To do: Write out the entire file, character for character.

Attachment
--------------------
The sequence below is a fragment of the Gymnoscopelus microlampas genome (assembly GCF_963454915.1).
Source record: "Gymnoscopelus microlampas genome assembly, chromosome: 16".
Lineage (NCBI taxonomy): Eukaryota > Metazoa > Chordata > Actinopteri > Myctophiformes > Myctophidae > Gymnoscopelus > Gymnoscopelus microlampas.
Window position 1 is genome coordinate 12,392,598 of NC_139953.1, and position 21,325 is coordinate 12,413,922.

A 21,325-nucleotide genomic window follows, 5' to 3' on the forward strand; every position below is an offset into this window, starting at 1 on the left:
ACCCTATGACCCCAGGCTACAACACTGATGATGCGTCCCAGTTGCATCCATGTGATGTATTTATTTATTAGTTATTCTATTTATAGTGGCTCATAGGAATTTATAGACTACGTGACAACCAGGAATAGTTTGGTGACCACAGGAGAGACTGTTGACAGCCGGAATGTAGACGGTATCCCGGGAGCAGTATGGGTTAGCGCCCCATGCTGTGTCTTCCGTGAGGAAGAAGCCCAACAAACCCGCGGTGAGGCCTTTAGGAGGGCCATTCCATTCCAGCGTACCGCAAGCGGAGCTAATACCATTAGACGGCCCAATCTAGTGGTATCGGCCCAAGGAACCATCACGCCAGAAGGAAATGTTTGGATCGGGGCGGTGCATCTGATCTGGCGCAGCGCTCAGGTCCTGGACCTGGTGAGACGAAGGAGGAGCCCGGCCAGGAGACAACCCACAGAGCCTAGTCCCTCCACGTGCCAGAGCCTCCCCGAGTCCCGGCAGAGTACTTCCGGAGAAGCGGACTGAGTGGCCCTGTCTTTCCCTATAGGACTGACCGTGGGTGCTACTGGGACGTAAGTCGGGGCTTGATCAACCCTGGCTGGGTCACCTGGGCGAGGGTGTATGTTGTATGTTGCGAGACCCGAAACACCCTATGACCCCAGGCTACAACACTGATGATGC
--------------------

The sequence below is a fragment of the Gymnoscopelus microlampas genome (assembly GCF_963454915.1).
Source record: "Gymnoscopelus microlampas genome assembly, chromosome: 16".
Lineage (NCBI taxonomy): Eukaryota > Metazoa > Chordata > Actinopteri > Myctophiformes > Myctophidae > Gymnoscopelus > Gymnoscopelus microlampas.
Window position 1 is genome coordinate 12,392,598 of NC_139953.1, and position 21,325 is coordinate 12,413,922.

A 21,325-nucleotide genomic window follows, 5' to 3' on the forward strand; every position below is an offset into this window, starting at 1 on the left:
ACCCTATGACCCCAGGCTACAACACTGATGATGCGTCCCAGTTGCATCCATGTGATGTATTTATTTATTAGTTATTCTATTTATAGTGGCTCATAGGAATTTATAGACTACGTGACAACCAGGAATAGTTTGGTGACCACAGGAGAGACTGTTGACAGCCGGAATGTAGACGGTATCCCGGGAGCAGTATGGGTTAGCGCCCCATGCTGTGTCTTCCGTGAGGAAGAAGCCCAACAAACCCGCGGTGAGGCCTTTAGGAGGGCCATTCCATTCCAGCGTACCGCAAGCGGAGCTAATACCATTAGACGGCCCAATCTAGTGGTATCGGCCCAAGGAACCATCACGCCAGAAGGAAATGTTTGGATCGGGGCGGTGCATCTGATCTGGCGCAGCGCTCAGGTCCTGGACCTGGTGAGACGAAGGAGGAGCCCGGCCAGGAGACAACCCACAGAGCCTAGTCCCTCCACGTGCCAGAGCCTCCCCGAGTCCCGGCAGAGTACTTCCGGAGAAGCGGACTGAGTGGCCCTGTCTTTCCCTATAGGACTGACCGTGGGTGCTACTGGGACGTAAGTCGGGGCTTGATCAACCCTGGCTGGGTCACCTGGGCGAGGGTGTATGTTGTATGTTGCGAGACCCGAAACACCCTATGACCCCAGGCTACAACACTGATGATGC